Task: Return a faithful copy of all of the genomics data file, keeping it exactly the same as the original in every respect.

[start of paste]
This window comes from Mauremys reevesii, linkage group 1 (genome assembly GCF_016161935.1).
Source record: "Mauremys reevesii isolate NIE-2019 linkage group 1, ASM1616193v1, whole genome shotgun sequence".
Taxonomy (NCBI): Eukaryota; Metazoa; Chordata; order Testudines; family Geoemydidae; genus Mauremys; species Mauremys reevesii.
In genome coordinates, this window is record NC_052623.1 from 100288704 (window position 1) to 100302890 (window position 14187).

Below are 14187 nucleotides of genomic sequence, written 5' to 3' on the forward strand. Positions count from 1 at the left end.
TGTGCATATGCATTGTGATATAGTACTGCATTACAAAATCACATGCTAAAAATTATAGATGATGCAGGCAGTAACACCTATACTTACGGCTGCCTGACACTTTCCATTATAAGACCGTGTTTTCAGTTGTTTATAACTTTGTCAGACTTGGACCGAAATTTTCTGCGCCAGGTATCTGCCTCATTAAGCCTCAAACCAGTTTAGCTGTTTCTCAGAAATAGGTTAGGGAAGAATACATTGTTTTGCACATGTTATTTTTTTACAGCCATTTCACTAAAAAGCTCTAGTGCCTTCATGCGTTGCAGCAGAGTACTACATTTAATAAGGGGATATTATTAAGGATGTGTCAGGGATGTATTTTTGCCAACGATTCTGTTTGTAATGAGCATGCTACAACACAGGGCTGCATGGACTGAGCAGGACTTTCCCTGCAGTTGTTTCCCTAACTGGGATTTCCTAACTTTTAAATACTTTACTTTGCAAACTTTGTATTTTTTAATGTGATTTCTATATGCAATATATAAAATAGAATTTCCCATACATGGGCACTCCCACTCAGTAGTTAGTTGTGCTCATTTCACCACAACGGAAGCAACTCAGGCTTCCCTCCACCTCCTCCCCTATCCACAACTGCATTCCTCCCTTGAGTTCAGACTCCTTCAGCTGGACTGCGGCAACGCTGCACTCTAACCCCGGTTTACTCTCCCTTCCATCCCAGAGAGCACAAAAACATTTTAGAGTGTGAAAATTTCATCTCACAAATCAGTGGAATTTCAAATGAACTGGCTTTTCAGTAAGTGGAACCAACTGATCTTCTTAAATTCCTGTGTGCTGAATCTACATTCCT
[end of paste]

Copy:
This window comes from Mauremys reevesii, linkage group 1 (genome assembly GCF_016161935.1).
Source record: "Mauremys reevesii isolate NIE-2019 linkage group 1, ASM1616193v1, whole genome shotgun sequence".
Taxonomy (NCBI): Eukaryota; Metazoa; Chordata; order Testudines; family Geoemydidae; genus Mauremys; species Mauremys reevesii.
In genome coordinates, this window is record NC_052623.1 from 100288704 (window position 1) to 100302890 (window position 14187).

Below are 14187 nucleotides of genomic sequence, written 5' to 3' on the forward strand. Positions count from 1 at the left end.
TGTGCATATGCATTGTGATATAGTACTGCATTACAAAATCACATGCTAAAAATTATAGATGATGCAGGCAGTAACACCTATACTTACGGCTGCCTGACACTTTCCATTATAAGACCGTGTTTTCAGTTGTTTATAACTTTGTCAGACTTGGACCGAAATTTTCTGCGCCAGGTATCTGCCTCATTAAGCCTCAAACCAGTTTAGCTGTTTCTCAGAAATAGGTTAGGGAAGAATACATTGTTTTGCACATGTTATTTTTTTACAGCCATTTCACTAAAAAGCTCTAGTGCCTTCATGCGTTGCAGCAGAGTACTACATTTAATAAGGGGATATTATTAAGGATGTGTCAGGGATGTATTTTTGCCAACGATTCTGTTTGTAATGAGCATGCTACAACACAGGGCTGCATGGACTGAGCAGGACTTTCCCTGCAGTTGTTTCCCTAACTGGGATTTCCTAACTTTTAAATACTTTACTTTGCAAACTTTGTATTTTTTAATGTGATTTCTATATGCAATATATAAAATAGAATTTCCCATACATGGGCACTCCCACTCAGTAGTTAGTTGTGCTCATTTCACCACAACGGAAGCAACTCAGGCTTCCCTCCACCTCCTCCCCTATCCACAACTGCATTCCTCCCTTGAGTTCAGACTCCTTCAGCTGGACTGCGGCAACGCTGCACTCTAACCCCGGTTTACTCTCCCTTCCATCCCAGAGAGCACAAAAACATTTTAGAGTGTGAAAATTTCATCTCACAAATCAGTGGAATTTCAAATGAACTGGCTTTTCAGTAAGTGGAACCAACTGATCTTCTTAAATTCCTGTGTGCTGAATCTACATTCCT